Fewer Than Half of Farm, Ranch Families in Great Plains States Have Dental Coverage, Survey Finds
Forty-two percent of farm and ranch families in seven Great Plains states have dental insurance, compared with the national rate of 60%, according to a study released on Wednesday by the Access Project, Kansas Health Institute News reports. For the study, researchers at the not-for-profit group surveyed farm and ranch families in Iowa, Minnesota, Missouri, Montana, Nebraska, North Dakota and South Dakota.
The study found that the families on average paid $873 in out-of-pocket costs for dental care per year, more than the $700 average annual cost for prescription drugs. The study also found many farm and ranch families purchase individual, non-group health coverage, which often does not include dental benefits.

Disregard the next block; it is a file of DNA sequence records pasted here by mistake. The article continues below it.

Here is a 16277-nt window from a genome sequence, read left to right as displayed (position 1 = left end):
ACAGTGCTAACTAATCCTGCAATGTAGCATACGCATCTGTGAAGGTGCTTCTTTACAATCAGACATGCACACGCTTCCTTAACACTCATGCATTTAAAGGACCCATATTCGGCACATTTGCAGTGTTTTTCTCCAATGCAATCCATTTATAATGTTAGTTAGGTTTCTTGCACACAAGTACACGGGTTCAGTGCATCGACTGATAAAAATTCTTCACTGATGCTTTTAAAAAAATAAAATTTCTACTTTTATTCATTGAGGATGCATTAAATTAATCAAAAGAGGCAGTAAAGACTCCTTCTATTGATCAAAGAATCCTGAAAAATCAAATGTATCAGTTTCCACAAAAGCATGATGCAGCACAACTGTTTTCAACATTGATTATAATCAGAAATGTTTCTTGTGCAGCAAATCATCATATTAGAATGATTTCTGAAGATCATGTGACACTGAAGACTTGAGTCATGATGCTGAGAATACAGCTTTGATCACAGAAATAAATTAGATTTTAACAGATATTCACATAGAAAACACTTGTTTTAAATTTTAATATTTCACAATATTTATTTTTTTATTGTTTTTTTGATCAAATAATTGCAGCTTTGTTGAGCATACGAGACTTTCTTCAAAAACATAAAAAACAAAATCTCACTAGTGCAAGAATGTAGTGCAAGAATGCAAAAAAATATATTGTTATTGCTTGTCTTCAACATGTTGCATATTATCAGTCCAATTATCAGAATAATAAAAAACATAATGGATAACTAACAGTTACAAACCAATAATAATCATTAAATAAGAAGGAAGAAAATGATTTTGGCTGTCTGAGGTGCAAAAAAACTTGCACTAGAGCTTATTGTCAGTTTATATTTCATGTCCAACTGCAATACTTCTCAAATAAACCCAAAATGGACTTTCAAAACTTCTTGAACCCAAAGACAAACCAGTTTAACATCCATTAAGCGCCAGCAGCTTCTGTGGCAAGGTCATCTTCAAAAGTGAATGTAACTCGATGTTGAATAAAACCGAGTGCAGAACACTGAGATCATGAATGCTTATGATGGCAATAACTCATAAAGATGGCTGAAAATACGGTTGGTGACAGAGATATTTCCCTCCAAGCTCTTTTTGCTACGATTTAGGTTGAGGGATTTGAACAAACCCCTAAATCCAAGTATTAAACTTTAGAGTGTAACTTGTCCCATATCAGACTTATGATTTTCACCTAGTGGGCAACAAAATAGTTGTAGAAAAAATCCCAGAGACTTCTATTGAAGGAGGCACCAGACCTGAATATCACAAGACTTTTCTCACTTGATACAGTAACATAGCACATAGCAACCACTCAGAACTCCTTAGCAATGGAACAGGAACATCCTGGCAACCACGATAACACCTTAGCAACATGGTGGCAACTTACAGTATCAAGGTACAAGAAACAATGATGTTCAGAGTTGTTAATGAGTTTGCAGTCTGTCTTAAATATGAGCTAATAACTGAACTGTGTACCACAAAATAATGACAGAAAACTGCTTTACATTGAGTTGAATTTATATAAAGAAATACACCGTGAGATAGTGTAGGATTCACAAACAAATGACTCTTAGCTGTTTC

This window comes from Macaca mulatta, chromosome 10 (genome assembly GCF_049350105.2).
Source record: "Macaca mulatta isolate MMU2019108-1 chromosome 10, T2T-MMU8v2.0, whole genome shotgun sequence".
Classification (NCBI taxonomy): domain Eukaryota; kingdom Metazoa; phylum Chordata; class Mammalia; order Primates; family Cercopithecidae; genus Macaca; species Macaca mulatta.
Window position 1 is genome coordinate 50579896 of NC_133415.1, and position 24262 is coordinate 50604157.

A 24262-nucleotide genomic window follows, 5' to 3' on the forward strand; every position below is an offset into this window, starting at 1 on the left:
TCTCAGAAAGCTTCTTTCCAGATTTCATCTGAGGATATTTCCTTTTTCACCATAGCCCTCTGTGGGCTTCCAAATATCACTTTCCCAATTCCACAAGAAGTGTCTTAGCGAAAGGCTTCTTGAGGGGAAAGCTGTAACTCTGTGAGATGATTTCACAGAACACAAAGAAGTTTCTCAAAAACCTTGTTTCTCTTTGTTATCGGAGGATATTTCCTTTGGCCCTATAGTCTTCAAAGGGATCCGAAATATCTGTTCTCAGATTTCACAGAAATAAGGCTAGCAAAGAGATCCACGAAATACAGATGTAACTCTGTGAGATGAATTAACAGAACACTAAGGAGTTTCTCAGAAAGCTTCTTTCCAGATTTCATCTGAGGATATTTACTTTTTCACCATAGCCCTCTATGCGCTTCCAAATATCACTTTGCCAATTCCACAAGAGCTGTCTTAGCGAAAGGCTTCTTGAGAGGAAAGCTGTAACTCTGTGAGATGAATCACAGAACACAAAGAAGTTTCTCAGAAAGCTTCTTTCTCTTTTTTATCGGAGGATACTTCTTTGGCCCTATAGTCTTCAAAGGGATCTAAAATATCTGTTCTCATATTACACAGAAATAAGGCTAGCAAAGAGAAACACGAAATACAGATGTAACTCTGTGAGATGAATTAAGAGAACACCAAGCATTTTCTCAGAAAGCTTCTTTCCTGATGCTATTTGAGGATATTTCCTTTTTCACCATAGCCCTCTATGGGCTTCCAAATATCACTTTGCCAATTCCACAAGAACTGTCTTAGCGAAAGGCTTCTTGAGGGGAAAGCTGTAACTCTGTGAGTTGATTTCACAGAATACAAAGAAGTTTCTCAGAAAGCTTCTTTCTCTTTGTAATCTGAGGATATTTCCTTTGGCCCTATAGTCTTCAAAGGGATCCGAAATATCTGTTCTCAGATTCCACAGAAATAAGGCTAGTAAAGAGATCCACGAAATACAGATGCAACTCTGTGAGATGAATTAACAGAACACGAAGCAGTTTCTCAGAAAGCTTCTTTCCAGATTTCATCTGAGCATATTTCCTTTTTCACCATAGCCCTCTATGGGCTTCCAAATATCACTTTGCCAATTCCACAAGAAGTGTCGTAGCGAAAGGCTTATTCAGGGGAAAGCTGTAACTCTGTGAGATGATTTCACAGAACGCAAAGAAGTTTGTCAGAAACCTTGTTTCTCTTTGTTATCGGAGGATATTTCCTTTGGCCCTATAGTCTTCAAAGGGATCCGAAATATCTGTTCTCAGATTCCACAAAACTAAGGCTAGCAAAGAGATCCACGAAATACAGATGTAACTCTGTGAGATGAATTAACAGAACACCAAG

Study co-author Carol Pryor said that there is growing awareness about how health care costs comprise a large part of many families' expenses, but "little attention has been paid to the contribution of dental expenses to these financial burdens." Pryor added that the study and previous research "make it clear" that expanding dental coverage should be a part of the national debate on health reform (McLean, KHI News, 4/29).
The report is available online.